Need advice on buying "put" options on the stock marketgreenspun.com : LUSENET : TimeBomb 2000 (Y2000) : One Thread
Given the state of world financial markets, credit, trade etc. and also thinking in terms of what I see and believe will be occuring within the next 12 months, I am interested in "shorting" the market. Does anyone have any specific advice on buying puts on the dow or S&P 500? I have a Fidelity account, and they (last I knew) restricted options to the Index's, or specific stocks,(not metals.) From a contrarians view (Kennedy, Getty, Rockefeller...the 1929 overnight millionaires,) now , with everyone talking DOW 10,000, and not knowing if wallstreets mainframes can handle the index turnover, It seems like a good time to go short. Any and all comments welcome.
-- Lou Stein (email@example.com), April 19, 1998
Check out S&P 500 LEAP options. They're kind of expensive, but isn't most insurance? At least you can go out long term with these, say maybe December, 1999. Question is, if you go out past 1-1-2000, will you be able to collect??? Be advised you have to fill out proper forms before you can buy options through your Fidelity account.
-- Douglas Cole (firstname.lastname@example.org), April 19, 1998.
There are some mutual funds that are setup to short the market. The Rydex family of funds have two...Ursa for stocks and Juno for bonds. There are some others...check with Schwab or your broker.
-- edgar cayce (email@example.com), April 19, 1998.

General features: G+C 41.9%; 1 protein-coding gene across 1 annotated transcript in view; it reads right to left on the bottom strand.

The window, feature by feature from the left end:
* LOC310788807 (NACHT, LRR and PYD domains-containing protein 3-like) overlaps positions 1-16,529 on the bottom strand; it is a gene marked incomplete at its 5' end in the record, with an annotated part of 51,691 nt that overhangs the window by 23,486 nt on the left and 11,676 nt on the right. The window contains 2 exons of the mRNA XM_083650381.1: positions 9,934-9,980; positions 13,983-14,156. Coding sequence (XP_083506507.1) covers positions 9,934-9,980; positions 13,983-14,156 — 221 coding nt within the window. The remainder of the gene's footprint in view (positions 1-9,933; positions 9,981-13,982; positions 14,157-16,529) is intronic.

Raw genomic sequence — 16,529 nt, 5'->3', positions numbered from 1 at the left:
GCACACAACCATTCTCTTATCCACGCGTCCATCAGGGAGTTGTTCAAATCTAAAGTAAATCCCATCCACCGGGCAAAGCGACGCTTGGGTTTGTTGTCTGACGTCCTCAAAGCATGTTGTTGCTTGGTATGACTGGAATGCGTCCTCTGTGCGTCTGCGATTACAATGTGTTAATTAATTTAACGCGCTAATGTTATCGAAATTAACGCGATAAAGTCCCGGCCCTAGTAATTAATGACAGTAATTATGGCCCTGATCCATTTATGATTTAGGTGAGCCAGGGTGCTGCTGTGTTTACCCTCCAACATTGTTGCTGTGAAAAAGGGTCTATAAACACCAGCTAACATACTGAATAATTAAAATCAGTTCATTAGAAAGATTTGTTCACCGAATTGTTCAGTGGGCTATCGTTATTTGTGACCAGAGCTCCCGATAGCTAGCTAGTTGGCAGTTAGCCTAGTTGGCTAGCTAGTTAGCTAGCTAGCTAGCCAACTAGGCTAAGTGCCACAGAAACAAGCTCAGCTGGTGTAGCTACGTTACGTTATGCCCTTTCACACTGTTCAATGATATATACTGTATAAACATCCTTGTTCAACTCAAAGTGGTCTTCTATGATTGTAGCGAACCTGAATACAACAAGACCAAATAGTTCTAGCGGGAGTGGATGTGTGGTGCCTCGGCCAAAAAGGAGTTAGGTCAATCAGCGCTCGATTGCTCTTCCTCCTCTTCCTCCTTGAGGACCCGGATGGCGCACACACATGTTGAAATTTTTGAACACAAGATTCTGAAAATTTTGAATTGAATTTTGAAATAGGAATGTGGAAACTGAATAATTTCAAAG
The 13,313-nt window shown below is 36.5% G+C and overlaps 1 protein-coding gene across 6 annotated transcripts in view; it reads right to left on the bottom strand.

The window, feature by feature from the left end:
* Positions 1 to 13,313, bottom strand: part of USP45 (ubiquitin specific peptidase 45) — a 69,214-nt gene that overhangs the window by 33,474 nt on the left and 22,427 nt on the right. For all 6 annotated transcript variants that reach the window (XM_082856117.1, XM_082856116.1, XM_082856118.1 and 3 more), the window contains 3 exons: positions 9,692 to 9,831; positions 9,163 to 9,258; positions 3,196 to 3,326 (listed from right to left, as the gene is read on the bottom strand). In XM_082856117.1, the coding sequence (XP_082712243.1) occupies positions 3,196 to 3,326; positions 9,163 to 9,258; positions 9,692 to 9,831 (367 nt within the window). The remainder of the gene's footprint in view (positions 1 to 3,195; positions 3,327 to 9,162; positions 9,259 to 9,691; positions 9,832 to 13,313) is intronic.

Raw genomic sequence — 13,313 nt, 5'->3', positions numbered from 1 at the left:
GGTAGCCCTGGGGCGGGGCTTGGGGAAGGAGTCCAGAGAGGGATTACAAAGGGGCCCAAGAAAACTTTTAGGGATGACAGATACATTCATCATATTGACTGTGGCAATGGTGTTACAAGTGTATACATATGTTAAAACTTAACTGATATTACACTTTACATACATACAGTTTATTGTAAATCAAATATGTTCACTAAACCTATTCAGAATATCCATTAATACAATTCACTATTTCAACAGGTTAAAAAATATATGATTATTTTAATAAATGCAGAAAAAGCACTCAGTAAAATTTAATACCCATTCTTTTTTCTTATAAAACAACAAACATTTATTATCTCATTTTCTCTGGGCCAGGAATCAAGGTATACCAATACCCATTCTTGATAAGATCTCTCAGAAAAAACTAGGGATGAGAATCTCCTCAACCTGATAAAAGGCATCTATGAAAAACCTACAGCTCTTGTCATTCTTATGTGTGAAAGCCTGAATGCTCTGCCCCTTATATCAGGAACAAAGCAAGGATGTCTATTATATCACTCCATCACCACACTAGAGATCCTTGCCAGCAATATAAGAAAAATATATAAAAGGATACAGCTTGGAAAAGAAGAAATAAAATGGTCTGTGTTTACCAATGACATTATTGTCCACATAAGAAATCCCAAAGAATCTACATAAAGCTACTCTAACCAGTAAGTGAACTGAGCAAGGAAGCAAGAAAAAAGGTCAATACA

A good short fund is The Prudent Bear (BEARX). It is designed to do the opposite of the stock market, if the market goes down 25%, then this fund will go up 25-30%. In the down month of November 1997, the market was down 11% and the Prudent Bear was up 18%
-- Walter Whitehurst (firstname.lastname@example.org), April 19, 1998.
To find out how to purchase puts on indexes, you will want to look into LEAPS, as someone else mentioned. To find out about them, go to the Chicago Board Options Exchange website, where there is extensive information describing how they work. These are long-term options for two to three years. Their website is http://www.cboe.com/, and follow the trail of LEAPS. If you are purchasing LEAPS that extend past December 1999, you probably want to purchase those that have the style "American", which means they can be exercised at any time, versus the style "European", which can only be exercised just before expirati
-- Dan Hunt (email@example.com), April 22, 1998.
Buy as far in advance as you are able based upon the strike price, buy neither puts nor calls alone, straddle an index for optimum flexibility and return if you expect any bi-polar volitility.
-- Jessee Murphy (Y2KB52@aol.com), April 22, 1998.
This does not directly answer your question, but in anticipation of a significant market correction because of Y2k, I have started buying precious metals and gold mutual funds.
-- Tom Lo (TLo8355097@aol.com), May 24, 1998.